''It's a race between crisis and adjustment.''
That's how Harvard energy expert Daniel Yergin sees the future.
''In the short term, there will be continuing pressure from oil prices - although we have had two years' grace, mostly the result of the deep recession and of conservation.
''And yet in the long term, I'm cautiously optimistic because there's such tremendous flexibility and innovation,'' he says, speaking of the way the world's economies have adjusted to the end of the era of cheap oil.
This by no means suggests Dr. Yergin thinks the energy crisis is over. On the contrary, he has just issued a warning that a third ''oil shock'' could hit during the 1980s, with effects far more severe than those of its predecessors in 1973-74 and 1979-80.
''Glut can turn to shortfall, he says, ''on little more than an assassin's bullet.''
Dr. Yergin is the editor, with Martin Hillenbrand, of ''Global Insecurity: A Strategy for Energy and Economic Renewal.'' The book, just released this week, argues that the trigger for a third oil shock would most likely be an ''accident'' - political or otherwise - in the Middle East, coming at a time of generally rising demand for oil and increased economic activity.
In a telephone interview, Dr. Yergin cites three reasons why a third energy shock would hurt worse than its predecessors:
* Energy costs are a much larger share of gross national product now than in 1973.
* The economy as a whole is less resilient.
* The volatile Gulf region would be even more important as a source of oil than today, since production is expected to decline in the United States, Nigeria, Libya, Indonesia, and Britain.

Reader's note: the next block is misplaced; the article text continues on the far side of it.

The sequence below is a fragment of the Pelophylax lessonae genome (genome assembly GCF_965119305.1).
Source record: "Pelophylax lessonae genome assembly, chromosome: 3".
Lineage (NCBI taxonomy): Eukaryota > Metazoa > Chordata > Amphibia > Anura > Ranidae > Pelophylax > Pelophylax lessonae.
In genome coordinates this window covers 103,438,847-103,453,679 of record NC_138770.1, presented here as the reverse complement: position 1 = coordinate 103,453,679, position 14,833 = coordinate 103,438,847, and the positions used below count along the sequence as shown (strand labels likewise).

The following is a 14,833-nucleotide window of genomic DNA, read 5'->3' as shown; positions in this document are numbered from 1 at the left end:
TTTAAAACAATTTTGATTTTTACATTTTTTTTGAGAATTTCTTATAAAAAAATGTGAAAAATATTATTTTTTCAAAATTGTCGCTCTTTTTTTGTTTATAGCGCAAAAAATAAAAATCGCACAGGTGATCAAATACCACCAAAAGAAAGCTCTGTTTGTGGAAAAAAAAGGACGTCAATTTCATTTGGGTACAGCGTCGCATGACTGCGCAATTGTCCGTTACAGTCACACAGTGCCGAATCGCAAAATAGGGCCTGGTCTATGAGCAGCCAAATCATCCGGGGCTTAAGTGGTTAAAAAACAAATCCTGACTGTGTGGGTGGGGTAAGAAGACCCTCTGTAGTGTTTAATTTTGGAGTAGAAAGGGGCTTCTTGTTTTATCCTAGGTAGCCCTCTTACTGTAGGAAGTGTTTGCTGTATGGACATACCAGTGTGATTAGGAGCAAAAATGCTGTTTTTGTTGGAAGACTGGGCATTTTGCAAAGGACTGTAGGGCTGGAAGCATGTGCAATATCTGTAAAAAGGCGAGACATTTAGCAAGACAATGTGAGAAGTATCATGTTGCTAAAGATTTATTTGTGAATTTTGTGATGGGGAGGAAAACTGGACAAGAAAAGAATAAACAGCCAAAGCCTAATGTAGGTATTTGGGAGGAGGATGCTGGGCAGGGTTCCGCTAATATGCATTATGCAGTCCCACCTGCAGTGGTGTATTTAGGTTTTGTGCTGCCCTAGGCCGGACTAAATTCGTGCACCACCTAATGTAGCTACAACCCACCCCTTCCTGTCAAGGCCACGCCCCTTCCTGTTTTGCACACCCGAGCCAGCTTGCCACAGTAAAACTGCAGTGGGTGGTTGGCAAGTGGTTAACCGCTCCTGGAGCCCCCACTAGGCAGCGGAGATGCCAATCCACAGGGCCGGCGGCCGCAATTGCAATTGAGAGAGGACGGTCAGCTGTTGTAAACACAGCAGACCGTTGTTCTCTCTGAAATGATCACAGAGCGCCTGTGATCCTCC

A third oil shock, he says, could prove ''a test of the American system on a scale matched in this century only by that of the Great Depression.''
On the other hand, ''It need not be, if we are lucky, or if we plan wisely, which we don't seem particularly to be doing,'' he adds.
The two oil shocks of the 1970s had a more fundamental effect than is generally acknowledged, especially in the US - they cost the ''big seven'' industrial nations $1.2 trillion in lost economic output. And they continue to cost, notably in the form of high unemployment.
''The energy question is not a question of whether gas prices are 70 cents a gallon or $1.40 or whatever, but of economic growth and hence of democracy,'' says Yergin.
He says the lack of consensus on the energy issue in the US - indeed, the lack of consensus that there is an energy issue - hinders intelligent policymaking, which must take a long-term view.
''We seem to have a new energy policy every two years,'' he laments.